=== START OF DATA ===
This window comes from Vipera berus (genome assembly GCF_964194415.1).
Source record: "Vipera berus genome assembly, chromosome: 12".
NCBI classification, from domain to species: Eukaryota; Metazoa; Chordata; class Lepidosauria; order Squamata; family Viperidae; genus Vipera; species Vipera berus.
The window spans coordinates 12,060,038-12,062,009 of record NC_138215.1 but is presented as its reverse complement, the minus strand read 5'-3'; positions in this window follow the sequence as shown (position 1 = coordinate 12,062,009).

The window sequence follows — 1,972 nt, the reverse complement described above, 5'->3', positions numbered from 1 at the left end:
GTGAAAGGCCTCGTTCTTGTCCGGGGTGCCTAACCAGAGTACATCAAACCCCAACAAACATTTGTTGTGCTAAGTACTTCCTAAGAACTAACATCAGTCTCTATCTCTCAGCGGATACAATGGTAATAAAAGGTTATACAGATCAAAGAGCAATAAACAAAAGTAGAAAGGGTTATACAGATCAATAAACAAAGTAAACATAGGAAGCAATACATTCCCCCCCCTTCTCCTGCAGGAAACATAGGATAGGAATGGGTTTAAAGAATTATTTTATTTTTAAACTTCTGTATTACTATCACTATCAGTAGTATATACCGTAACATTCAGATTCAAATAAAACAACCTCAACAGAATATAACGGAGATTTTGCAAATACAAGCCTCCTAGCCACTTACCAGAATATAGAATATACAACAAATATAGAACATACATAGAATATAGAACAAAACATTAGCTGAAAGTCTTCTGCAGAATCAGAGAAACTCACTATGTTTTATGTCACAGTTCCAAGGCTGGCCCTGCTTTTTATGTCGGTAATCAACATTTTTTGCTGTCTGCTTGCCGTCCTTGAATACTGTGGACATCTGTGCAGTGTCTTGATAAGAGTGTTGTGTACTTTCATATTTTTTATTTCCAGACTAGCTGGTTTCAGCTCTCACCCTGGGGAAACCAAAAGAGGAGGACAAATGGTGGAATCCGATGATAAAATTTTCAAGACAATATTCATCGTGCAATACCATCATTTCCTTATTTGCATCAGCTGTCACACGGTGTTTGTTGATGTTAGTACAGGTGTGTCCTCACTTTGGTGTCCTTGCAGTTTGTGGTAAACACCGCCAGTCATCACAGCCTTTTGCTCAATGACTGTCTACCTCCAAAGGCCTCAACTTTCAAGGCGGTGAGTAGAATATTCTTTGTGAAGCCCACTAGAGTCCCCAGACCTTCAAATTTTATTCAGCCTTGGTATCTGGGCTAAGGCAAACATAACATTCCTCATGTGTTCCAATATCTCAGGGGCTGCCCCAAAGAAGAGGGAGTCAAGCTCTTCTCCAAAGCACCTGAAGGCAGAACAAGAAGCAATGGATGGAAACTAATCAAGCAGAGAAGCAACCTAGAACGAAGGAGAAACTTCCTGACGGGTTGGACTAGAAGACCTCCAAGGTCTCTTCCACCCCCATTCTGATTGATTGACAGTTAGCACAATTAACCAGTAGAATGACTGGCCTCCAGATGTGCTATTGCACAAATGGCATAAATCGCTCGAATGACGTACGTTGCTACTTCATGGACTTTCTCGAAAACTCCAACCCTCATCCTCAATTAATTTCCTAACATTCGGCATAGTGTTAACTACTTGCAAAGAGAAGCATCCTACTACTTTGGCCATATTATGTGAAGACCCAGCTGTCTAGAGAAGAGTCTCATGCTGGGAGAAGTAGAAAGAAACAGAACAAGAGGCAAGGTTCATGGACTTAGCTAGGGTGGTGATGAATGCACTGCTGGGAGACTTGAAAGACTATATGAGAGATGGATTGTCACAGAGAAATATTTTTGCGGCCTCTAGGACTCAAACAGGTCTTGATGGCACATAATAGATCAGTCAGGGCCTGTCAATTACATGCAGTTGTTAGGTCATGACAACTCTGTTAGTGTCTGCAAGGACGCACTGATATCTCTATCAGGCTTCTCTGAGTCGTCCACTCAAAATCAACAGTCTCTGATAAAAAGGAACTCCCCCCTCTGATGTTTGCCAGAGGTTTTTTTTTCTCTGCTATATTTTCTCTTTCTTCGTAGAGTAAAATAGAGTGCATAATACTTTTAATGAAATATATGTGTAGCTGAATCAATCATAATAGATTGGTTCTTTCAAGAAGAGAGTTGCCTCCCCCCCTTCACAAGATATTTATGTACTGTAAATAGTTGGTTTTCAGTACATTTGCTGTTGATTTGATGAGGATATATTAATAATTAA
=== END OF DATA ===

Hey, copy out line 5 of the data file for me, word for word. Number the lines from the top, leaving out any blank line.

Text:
The window sequence follows — 1,972 nt, the reverse complement described above, 5'->3', positions numbered from 1 at the left end: